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Potted: Rock Thrytomene

Photo - Linda Ross

Rock Thrytomene Thryptomene saxicola

Thryptomene takes its name from the Greek meaning ‘coy, prudish or made small’ which is a perfect reference to both its foliage and flowers. Saxicola refers to the rocky soil in which is grew prolifically before being bred for domestic gardens. This unassuming native shines at this time of year when its arching branches are smothered in small pink or white flowers. The flowers are used in floristry and the plant benefits from the heavy pruning that this entails.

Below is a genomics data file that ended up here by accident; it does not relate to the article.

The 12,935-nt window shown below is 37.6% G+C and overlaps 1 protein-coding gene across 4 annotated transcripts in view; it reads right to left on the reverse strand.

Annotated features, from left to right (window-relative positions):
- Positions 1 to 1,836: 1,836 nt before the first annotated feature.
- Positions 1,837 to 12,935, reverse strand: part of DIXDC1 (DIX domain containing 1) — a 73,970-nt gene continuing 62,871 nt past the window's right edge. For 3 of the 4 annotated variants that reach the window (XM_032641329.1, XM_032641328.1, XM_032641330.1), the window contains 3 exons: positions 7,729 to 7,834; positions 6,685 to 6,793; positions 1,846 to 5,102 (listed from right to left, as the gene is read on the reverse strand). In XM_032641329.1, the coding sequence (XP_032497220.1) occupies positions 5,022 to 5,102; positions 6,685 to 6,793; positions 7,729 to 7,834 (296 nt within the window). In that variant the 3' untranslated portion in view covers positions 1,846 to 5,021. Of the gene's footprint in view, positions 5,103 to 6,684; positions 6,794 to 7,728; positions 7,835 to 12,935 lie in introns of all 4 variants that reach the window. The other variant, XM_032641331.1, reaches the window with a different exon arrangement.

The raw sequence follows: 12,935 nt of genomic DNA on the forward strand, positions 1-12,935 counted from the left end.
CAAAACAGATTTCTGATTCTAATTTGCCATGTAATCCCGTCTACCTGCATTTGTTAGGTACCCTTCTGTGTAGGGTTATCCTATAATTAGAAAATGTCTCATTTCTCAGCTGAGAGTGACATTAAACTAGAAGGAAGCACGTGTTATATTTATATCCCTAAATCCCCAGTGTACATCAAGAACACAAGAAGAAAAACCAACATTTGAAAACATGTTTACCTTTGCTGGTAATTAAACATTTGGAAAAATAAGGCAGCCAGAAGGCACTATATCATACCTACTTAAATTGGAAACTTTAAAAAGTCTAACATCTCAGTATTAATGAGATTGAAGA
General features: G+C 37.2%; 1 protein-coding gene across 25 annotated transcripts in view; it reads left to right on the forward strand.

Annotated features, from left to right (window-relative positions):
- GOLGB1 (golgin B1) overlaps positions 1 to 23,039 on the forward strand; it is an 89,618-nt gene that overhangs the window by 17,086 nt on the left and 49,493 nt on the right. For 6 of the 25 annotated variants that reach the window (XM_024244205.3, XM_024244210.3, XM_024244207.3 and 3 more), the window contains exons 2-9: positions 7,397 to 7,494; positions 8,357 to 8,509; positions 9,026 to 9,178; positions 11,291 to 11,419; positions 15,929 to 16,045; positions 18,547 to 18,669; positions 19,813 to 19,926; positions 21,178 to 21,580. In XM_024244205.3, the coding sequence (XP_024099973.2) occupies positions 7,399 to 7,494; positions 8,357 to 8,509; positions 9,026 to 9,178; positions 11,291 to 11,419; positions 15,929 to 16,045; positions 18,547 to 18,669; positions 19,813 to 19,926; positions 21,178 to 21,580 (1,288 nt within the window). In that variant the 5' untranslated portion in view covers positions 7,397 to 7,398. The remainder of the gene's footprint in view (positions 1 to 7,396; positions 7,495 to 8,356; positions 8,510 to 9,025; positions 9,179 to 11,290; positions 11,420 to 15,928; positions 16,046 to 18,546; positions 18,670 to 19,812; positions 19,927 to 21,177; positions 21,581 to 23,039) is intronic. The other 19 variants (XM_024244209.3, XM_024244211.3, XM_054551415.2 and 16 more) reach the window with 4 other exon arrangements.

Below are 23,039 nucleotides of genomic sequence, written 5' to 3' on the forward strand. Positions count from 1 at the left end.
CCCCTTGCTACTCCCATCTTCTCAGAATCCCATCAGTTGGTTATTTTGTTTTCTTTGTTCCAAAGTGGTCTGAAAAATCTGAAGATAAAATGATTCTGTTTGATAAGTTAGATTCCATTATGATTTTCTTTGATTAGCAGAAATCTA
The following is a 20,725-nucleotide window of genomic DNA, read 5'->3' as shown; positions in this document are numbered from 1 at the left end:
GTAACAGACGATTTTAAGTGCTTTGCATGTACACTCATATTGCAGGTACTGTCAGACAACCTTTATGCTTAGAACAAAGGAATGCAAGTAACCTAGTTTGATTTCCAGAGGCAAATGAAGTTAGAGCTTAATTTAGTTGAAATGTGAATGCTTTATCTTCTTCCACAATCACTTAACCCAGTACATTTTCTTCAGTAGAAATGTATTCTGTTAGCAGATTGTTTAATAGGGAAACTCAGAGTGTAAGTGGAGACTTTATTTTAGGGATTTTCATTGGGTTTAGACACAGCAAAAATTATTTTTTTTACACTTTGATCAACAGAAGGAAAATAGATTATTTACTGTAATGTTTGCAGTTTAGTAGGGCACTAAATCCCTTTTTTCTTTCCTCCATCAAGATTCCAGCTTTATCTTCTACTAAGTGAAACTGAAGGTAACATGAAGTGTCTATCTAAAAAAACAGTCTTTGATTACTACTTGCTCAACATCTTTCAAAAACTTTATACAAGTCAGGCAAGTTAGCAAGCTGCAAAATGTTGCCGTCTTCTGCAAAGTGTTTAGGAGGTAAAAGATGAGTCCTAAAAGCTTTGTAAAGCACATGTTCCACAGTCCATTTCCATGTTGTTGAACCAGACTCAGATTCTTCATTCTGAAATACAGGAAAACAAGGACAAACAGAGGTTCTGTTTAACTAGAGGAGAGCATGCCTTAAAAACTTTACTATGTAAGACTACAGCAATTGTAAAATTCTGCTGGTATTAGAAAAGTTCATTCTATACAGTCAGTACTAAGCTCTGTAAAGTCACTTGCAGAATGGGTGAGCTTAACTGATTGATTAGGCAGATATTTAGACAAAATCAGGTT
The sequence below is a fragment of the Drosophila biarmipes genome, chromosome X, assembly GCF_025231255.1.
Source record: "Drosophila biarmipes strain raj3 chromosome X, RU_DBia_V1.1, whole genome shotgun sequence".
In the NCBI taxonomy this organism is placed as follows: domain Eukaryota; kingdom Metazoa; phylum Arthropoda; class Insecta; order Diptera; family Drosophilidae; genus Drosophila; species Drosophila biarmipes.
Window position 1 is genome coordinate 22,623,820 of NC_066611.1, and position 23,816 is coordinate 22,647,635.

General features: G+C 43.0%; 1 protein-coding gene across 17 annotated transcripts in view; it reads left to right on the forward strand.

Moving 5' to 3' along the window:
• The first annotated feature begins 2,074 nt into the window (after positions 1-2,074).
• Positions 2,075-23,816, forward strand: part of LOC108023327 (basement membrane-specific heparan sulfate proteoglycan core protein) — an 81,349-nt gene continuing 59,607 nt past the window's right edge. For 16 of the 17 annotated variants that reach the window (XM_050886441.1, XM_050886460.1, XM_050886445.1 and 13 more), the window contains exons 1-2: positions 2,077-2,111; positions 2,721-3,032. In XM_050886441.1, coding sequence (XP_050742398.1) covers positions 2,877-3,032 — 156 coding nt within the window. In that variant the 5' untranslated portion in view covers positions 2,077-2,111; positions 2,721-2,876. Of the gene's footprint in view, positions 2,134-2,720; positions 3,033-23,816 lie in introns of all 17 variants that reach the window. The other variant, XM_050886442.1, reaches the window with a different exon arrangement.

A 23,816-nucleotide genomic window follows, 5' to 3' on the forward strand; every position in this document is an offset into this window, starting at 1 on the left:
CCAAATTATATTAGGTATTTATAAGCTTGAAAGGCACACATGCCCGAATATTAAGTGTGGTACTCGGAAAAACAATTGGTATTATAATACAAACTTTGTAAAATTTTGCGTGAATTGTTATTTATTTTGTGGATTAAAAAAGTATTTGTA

The modest bush sits at about 1.5m tall, and the neat foliage is aromatic. The young stems have a reddish tint that is worth having in your eye line. Thryptomene don’t like frost and prefer to be planted in free-draining soil in full sun. Use an azalea and camellia potting mix to mimic the rocky, slightly acid soils it originated in.


Text: Ally Jackson

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Author: Ally Jackson